“Secretary Cardona has highlighted issues that we have long wanted to see highlighted, such as student mental health support in K-12 and higher ed,” said Mark Huelsman, director of policy and advocacy at The Hope Center for College, Community, and Justice, a research and advocacy center focused on higher education equity. “At the Hope Center, we’ve been encouraged by the Department’s leadership in recognizing basic needs insecurity. Cardona has acknowledged these needs several times, which I think is a good sign. Certainly, more needs to be done, but we want to celebrate that.”

Huelsman noted that the first year of ED under the Biden administration has largely focused on building up a new staff and shepherding those billions of dollars in emergency relief funds. 

He added that another big step ED took this year has been approving about $2 billion in federal student loan relief under borrower defense for more than 107,000 borrowers. The Public Service Loan Forgiveness program, which has long been reported as highly dysfunctional, has been revamped as well.

But like many are voicing across the country, Huelsman said more sweeping action on student debt is needed.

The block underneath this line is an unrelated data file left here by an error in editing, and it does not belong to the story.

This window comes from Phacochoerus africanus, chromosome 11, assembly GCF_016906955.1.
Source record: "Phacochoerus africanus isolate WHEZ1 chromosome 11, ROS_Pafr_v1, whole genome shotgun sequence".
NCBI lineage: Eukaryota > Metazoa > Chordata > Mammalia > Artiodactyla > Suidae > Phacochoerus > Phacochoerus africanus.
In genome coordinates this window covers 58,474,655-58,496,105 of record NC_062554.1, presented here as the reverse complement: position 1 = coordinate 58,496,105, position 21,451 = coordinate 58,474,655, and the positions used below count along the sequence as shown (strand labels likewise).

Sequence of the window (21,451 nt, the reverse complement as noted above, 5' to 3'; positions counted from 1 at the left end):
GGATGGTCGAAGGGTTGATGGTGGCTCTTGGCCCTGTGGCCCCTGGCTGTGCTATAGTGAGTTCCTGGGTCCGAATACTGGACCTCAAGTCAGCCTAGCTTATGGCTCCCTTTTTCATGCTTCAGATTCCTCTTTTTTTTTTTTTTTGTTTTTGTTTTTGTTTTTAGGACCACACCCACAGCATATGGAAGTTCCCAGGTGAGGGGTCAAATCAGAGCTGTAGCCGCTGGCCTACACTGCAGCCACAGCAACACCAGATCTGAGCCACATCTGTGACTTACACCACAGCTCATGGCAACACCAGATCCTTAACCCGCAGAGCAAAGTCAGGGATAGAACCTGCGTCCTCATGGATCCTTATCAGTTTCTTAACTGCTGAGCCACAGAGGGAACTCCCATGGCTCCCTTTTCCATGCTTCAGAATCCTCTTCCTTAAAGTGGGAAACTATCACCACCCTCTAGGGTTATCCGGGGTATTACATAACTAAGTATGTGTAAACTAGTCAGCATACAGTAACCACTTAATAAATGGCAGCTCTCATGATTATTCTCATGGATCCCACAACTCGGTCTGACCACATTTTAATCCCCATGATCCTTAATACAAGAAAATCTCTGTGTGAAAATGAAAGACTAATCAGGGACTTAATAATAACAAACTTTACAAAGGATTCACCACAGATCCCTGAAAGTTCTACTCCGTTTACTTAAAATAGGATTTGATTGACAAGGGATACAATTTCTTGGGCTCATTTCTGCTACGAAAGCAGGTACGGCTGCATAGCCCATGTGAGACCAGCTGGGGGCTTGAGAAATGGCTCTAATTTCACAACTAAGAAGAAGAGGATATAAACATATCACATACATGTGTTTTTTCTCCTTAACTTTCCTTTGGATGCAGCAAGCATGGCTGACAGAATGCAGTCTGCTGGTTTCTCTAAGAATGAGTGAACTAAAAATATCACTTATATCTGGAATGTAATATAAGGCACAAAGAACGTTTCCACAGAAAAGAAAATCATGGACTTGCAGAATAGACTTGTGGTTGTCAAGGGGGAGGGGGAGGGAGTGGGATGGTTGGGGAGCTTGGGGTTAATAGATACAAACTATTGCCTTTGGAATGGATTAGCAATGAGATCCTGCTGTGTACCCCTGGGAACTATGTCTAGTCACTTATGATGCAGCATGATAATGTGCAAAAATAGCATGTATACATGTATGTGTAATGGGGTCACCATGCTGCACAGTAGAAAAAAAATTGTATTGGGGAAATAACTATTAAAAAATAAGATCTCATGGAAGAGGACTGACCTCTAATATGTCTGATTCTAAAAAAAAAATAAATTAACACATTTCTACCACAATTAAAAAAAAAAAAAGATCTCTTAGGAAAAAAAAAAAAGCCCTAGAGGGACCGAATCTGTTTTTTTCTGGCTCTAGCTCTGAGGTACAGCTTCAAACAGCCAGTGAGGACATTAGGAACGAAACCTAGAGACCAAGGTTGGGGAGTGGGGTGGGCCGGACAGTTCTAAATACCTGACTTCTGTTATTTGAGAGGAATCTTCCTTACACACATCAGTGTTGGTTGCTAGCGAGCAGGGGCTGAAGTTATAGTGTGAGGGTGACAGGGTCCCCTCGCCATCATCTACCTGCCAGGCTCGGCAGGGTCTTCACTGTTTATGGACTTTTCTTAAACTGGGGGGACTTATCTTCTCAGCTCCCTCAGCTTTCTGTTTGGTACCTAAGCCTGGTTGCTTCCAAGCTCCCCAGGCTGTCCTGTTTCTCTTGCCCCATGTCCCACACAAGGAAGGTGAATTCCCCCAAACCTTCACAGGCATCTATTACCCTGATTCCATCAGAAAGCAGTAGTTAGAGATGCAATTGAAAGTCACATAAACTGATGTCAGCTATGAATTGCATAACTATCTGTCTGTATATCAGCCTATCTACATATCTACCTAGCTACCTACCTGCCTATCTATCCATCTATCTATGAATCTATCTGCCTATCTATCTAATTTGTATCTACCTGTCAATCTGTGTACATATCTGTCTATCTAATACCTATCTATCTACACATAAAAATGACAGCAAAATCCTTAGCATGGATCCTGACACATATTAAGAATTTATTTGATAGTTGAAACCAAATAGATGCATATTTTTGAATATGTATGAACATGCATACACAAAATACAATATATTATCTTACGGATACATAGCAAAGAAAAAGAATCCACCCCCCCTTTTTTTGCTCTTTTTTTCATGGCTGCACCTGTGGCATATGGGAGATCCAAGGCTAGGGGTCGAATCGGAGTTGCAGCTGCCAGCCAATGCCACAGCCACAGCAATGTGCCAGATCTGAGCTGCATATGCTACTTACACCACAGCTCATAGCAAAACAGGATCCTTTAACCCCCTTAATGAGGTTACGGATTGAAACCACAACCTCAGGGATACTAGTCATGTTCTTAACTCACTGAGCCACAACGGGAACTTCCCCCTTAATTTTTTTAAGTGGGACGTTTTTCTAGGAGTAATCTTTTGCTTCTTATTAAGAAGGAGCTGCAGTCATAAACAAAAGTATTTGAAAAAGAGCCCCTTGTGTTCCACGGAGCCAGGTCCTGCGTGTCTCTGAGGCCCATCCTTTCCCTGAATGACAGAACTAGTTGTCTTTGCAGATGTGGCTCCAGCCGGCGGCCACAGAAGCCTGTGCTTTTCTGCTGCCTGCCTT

“The administration has not made particularly good headway yet on broad-based student debt cancellation, despite the President supporting some version of debt cancellation,” said Huelsman. “There has so far been a pretty individualized approach to debt relief like through borrower defense.”

Dr. Ann Marcus, professor of higher education and director of The Steinhardt Institute of Higher Education Policy at New York University (NYU), raised another point of contention among many in the higher education community. The Biden administration has been voicing support for doubling the Pell Grant for low-income students, but that has not yet happened. 

“I have found that most disappointing,” said Marcus. “I thought if I were Biden, I would double the Pell Grant. It’s income-based. It should be a pretty simple thing to do. You’re not creating a new program. You already have the forms.”

Earlier this month, Congress passed the fiscal year 2022 budget, which did include a $400 increase in the Pell Grant maximum. That boosts the maximum aid per student for the 2022-23 academic year from $6,495 to $6,895, a little over 6%. With rising inflation, Marcus is skeptical of what meaningful impact that can make for students.